Introduction to Sociology courses are meant to show students the relevance and the power of Sociological thought, and to help them better understand the important issues of our time. Today (in spite of the current, obvious importance of the covid19 pandemic), climate change looms, in the long run, as the greatest threat to the wellbeing of human societies. However, a content analysis of today’s bestselling Introduction to Sociology textbooks finds that climate change is largely missing from them. Here I display and explain a teaching module that I created for professors and instructors who would like to add climate change content to their Intro to Sociology courses. In this presentation I emphasize, especially, how the impacts of climate change will fall unequally, both between nations and by class and by race/ethnicity in United States. The teaching module is live on line at: https://teachingclimate.
Andrew Szasz received his BA from Harvard College (1969), his MA from the University of Chicago (1971) and his PhD, in Sociology, from the University of Wisconsin, Madison (1982). He has taught at the University of California, Santa Cruz since 1986, first as Professor of Sociology, later as Professor of Environmental Studies, including courses on Social Theory, Environmental Sociology,
John Foran, Daniel Fernandez, Richard Widick, and Mark Stemen
This session is a conversation among four scholar-activists among the fifteen University of California and California State University faculty from across the disciplines who co-created the NXTerra digital platform and knowledge action network for Transforming Education for Climate Action. The topic is the future of this project in the current context of deepening crisis and the increasingly precarious futures faced by our students, ourselves, and our communities.
Daniel Fernandez has been a professor at CSUMB where he has taught physics since his arrival in 1996. He also teaches classes in systems thinking, sustainability, and infrastructure as well as a capstone class in Environmental Studies. He is an advocate for sustainability and sustainable practices on campus and a regular presenter and attendee at the California Higher Education Sustainability Conference, where he has been part of the team that received three best practice awards over the past decade. He is the founder and coordinator of the Sustainable City Year Program (SCYP) at CSUMB, which fosters partnerships between CSUMB and local municipalities to address sustainability-related topics. He is also engaged with research in fog and water collection from fog.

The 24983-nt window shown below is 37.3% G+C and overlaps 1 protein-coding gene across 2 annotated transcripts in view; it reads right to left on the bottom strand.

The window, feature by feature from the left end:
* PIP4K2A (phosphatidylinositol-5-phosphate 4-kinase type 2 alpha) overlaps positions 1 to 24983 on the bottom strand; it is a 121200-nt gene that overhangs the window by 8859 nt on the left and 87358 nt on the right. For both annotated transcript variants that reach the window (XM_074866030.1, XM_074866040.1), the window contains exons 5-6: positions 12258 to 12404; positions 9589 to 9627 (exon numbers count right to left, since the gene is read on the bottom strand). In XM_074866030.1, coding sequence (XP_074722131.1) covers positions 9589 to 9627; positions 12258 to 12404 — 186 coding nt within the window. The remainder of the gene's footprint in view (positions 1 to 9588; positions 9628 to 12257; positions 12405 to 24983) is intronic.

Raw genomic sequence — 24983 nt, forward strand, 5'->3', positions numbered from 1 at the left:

Richard Widick is Project Leader for UC-CSU NXTerra; Sociologist and Visiting Scholar at the Orfalea Center for Global & International Studies, University of California, Santa Barbara at UCSB; member of the Environmental Justice and Climate Justice Studies Research Hub (EJ/CJ) at UCSB; and director of the International Institute of Climate Action and Theory (IICAT). He holds a Ph.D. in Sociology from UCSB, where he lectured on theory, culture, media, globalization, social movements and environment before moving to the Orfalea Center. He is the author of Trouble in the Forest: California’s Redwood Timber Wars (University of Minnesota Press, 2009), an ethnography, cultural analysis and 150 year social and environmental history of the US colonization and industrialization of California’s north coast Humboldt Bay redwood region.
Dr. Mark Stemen is a professor of Geography and Planning at CSU, Chico, where he teaches environmental courses in sustainability and civic engagement. Known to his students as ‘Dr. Mark,’ he is well recognized on the campus for his work with students and the community on issues of sustainability. Under his direction, students completed a campus sustainability assessment, as well as greenhouse gas inventories for CSU, Chico, Butte Community College, and the City of Chico. He and his students recently assisted in preparing a climate vulnerability assessment for the City of Chico and Butte County that will allow them to integrate future climate scenarios into their respective General Plans. He is currently working with Strategic Energy Innovations (SEI) and their Climate Corps Program to bring climate adaptation planning into area high schools.